Older readers of our blog will probably remember the days when smoking was just an inescapable fact of everyday life. people smoked on the bus, at their desk in the office - and even in shops. It's incredible to think back to those days now. And it's a fair bet that even if a modern day smoker was to travel back in time to the 1960s or 70s, even they would find the sheer prevalance of smoking in enclosed public spaces to be excessive.
Of course, as time passed, bit by bit smoking was eradicated. Smokers in offices by the mid 1980s were only allowed to indulge the habit in a closed off room in the building. Needless to say, if you ever had to enter one of these rooms to speak to someone within, the air was heavy with cigarette smoke - a fug, a cloud - rendering the air almost opaque.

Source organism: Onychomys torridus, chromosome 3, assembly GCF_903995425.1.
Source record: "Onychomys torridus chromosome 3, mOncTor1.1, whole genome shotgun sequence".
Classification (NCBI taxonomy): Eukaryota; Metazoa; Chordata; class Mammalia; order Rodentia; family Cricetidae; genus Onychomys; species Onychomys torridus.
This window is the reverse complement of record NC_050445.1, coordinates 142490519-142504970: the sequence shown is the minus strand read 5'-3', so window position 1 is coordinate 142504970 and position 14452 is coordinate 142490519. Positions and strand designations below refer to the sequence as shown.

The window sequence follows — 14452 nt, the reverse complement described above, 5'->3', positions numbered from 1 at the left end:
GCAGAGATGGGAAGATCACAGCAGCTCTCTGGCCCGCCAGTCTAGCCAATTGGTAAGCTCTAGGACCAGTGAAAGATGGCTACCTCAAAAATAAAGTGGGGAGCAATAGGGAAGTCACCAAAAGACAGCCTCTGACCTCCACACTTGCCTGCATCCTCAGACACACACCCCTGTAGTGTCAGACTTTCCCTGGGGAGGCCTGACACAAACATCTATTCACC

Around the same time, a lot of bus companies made the top deck the only smoking area. And in time, offices would only allow staff to smoke out in the street, off the premises. And smoking was banned on public transport. And smoking in public buildings was finally stubbed out in the middle of the last decade when it was prohibited in bars and restaurants.
And how quickly we got used to it. Nobody - not even smokers themselves (or none that I've met, at any rate) - ever gets nostalgic about the old days.
This week brings news of a development from the US, where -never mind smoking being banned - where one city has made the decision not to employ smokers, in an effort to cut spending on health insurance. This news follows that of another authority which still hires smokers but requires them to pay towards the raised insurance premium.